Want a bigger refund check? Don’t wait until April to think about taxes

As we head toward the end of the year, it's time to start thinking about taxes and how to save as much as possible

YOUNGSTOWN, Ohio (WYTV) – Even though the deadline for filing taxes is months away, local financial experts suggest to starting thinking about taxes before the end of the year.

In order to take advantage of a few tax breaks, like retirement savings and charitable giving, you need to act now.

Local financial professional Ryan Nisbett, of Cottonwood Associates, has five smart money moves to make before the end of 2016:

  1. Donate to charities
  2. Max out retirement contributions
  3. Review FSA account
  4. Take advantage of home tax breaks
  5. Pay college costs early

Dec. 31 is the deadline to make charitable donations that will count toward your 2016 contributions for tax purposes.

“I always tell my clients that every little bit counts. So don’t disregard cash, clothes or other items that you donated this year,” Nisbett said.

If anyone has volunteered their time throughout the year, there is the possibility of deducting any out-of-pocket expenses directly linked to volunteering.

“It’s important to get a receipt and value your donations of household items correctly. The IRS has helpful tips on how to deduct your charitable contributions and check a charity’s status,” he said.

By increasing the amount you put into a tax-deferred account, like a 401k or an IRA, Nisbett says you can decrease the income you have to pay taxes on. Keep in mind there are contribution limits for both.

According to the IRS, if you don’t earn a lot of money, your contribution to an IRA could also be used to claim the retirement savings contributions credit.

“While it’s true you can wait until the April 18 tax-filing deadline to contribute for the previous tax year, the sooner you put money into an IRA, the longer the earnings will grow tax-deferred,” Nisbett said.

Your flexible spending account (FSA) also requires year-end attention so you don’t waste it.

You can contribute up to $2,550 to an FSA via paycheck withdrawals. As with a 401k, money goes into an FSA before your taxes are calculated, saving you tax dollars.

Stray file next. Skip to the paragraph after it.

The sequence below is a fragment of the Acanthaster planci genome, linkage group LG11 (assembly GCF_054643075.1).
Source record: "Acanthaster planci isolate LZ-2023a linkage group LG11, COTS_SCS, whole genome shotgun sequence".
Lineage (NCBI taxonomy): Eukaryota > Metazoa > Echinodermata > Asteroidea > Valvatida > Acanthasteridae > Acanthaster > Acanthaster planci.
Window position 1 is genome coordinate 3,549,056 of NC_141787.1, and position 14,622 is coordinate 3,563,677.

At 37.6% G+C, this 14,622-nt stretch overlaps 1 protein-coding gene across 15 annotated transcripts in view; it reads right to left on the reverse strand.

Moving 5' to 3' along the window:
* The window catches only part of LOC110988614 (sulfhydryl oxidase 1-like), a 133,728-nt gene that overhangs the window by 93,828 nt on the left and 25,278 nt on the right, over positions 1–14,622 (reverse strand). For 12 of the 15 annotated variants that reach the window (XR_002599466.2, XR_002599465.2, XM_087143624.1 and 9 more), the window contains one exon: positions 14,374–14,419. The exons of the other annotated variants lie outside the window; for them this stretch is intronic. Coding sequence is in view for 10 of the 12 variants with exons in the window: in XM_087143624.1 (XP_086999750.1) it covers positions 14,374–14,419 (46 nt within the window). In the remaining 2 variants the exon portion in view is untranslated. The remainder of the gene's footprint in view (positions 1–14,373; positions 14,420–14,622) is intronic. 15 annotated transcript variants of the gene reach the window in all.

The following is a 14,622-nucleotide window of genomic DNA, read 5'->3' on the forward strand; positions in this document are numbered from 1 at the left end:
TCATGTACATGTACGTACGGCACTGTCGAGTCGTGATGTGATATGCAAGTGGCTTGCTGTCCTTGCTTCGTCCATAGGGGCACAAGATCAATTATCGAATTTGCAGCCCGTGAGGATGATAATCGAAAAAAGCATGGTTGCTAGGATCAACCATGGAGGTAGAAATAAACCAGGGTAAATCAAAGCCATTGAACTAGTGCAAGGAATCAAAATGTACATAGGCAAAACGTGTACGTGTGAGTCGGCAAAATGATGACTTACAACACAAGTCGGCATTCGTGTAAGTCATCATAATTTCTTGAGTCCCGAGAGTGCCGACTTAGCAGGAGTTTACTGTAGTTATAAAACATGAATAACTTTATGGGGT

“Be sure to check with your employer. If you must use your FSA money by Dec. 31, make sure you do,” he said.

Some companies allow a grace period into the next year to use any untouched FSA funds. Check with your employer to see if your company does.

Taking advantage of home tax breaks is also something to do before the year ends.

“Home ownership provides a variety of tax breaks, some of which you can use to reduce your tax bill. You can also make your January mortgage payment by Dec. 31 and deduct the mortgage interest on your coming tax return. The same is true for early property tax payments,” Nisbett said.

For those enrolled in college, the spring semester’s bill isn’t due until January, but Nisbett says it might be worthwhile to pay it before the year ends.

According to the IRS, you may qualify for a maximum annual credit of $2,500 per eligible student.

Tuition, fees and course materials for four years of undergraduate studies are eligible expenses under the American Opportunity Tax Credit. This includes expenses made during the current tax year, as well as expenses paid toward classes that begin in the first three months of the next year.

The IRS says in order to claim that credit or part of it, your income must be less than $90,000 (less than $180,000 for joint filing if married.)

So, taking some of these steps can help lower your tax bill, which can translate to a bigger refund for some.

“Because tax laws change every year, it’s always good to start working with a tax professional now to make sure you’re taking all the deductions and looking for the credits that are available to you,” Nisbett said.